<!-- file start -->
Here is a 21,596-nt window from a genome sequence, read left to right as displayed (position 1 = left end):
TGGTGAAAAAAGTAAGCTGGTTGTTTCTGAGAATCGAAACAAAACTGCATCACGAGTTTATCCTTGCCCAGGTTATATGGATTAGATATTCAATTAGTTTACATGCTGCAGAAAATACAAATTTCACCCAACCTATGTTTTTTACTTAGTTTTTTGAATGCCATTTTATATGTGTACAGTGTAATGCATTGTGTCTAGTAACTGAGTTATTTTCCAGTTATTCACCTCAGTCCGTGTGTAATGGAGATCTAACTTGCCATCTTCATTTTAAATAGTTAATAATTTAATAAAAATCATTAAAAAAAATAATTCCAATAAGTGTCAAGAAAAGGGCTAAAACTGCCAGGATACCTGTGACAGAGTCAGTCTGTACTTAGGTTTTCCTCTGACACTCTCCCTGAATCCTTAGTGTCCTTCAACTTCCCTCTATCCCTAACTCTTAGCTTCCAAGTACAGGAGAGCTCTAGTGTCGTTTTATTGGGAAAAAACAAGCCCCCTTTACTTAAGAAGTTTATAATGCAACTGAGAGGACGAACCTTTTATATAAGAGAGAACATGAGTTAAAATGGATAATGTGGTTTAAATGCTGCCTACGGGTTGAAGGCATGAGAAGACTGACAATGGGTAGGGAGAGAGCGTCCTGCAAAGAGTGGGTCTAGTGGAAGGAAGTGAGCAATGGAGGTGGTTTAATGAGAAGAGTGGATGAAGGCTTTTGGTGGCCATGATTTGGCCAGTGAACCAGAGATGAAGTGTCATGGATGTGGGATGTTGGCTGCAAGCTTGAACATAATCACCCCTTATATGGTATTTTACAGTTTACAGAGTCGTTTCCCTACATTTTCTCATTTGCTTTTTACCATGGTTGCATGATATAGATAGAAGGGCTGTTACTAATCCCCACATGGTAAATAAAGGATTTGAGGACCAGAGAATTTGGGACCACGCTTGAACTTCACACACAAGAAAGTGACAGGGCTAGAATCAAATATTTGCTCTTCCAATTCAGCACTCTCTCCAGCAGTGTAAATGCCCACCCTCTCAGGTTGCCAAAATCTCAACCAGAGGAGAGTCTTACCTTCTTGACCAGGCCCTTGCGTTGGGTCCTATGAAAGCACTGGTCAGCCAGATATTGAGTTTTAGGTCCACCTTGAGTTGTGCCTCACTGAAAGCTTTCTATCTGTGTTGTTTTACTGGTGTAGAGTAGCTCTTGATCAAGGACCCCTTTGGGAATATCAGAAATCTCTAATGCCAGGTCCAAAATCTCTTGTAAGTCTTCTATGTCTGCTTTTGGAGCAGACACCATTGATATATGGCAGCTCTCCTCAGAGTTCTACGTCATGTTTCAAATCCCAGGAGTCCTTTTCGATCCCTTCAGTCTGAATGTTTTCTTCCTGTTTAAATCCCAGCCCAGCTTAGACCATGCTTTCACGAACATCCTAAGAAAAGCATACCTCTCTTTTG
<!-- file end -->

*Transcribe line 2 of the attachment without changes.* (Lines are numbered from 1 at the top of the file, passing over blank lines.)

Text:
TGGTGAAAAAAGTAAGCTGGTTGTTTCTGAGAATCGAAACAAAACTGCATCACGAGTTTATCCTTGCCCAGGTTATATGGATTAGATATTCAATTAGTTTACATGCTGCAGAAAATACAAATTTCACCCAACCTATGTTTTTTACTTAGTTTTTTGAATGCCATTTTATATGTGTACAGTGTAATGCATTGTGTCTAGTAACTGAGTTATTTTCCAGTTATTCACCTCAGTCCGTGTGTAATGGAGATCTAACTTGCCATCTTCATTTTAAATAGTTAATAATTTAATAAAAATCATTAAAAAAAATAATTCCAATAAGTGTCAAGAAAAGGGCTAAAACTGCCAGGATACCTGTGACAGAGTCAGTCTGTACTTAGGTTTTCCTCTGACACTCTCCCTGAATCCTTAGTGTCCTTCAACTTCCCTCTATCCCTAACTCTTAGCTTCCAAGTACAGGAGAGCTCTAGTGTCGTTTTATTGGGAAAAAACAAGCCCCCTTTACTTAAGAAGTTTATAATGCAACTGAGAGGACGAACCTTTTATATAAGAGAGAACATGAGTTAAAATGGATAATGTGGTTTAAATGCTGCCTACGGGTTGAAGGCATGAGAAGACTGACAATGGGTAGGGAGAGAGCGTCCTGCAAAGAGTGGGTCTAGTGGAAGGAAGTGAGCAATGGAGGTGGTTTAATGAGAAGAGTGGATGAAGGCTTTTGGTGGCCATGATTTGGCCAGTGAACCAGAGATGAAGTGTCATGGATGTGGGATGTTGGCTGCAAGCTTGAACATAATCACCCCTTATATGGTATTTTACAGTTTACAGAGTCGTTTCCCTACATTTTCTCATTTGCTTTTTACCATGGTTGCATGATATAGATAGAAGGGCTGTTACTAATCCCCACATGGTAAATAAAGGATTTGAGGACCAGAGAATTTGGGACCACGCTTGAACTTCACACACAAGAAAGTGACAGGGCTAGAATCAAATATTTGCTCTTCCAATTCAGCACTCTCTCCAGCAGTGTAAATGCCCACCCTCTCAGGTTGCCAAAATCTCAACCAGAGGAGAGTCTTACCTTCTTGACCAGGCCCTTGCGTTGGGTCCTATGAAAGCACTGGTCAGCCAGATATTGAGTTTTAGGTCCACCTTGAGTTGTGCCTCACTGAAAGCTTTCTATCTGTGTTGTTTTACTGGTGTAGAGTAGCTCTTGATCAAGGACCCCTTTGGGAATATCAGAAATCTCTAATGCCAGGTCCAAAATCTCTTGTAAGTCTTCTATGTCTGCTTTTGGAGCAGACACCATTGATATATGGCAGCTCTCCTCAGAGTTCTACGTCATGTTTCAAATCCCAGGAGTCCTTTTCGATCCCTTCAGTCTGAATGTTTTCTTCCTGTTTAAATCCCAGCCCAGCTTAGACCATGCTTTCACGAACATCCTAAGAAAAGCATACCTCTCTTTTG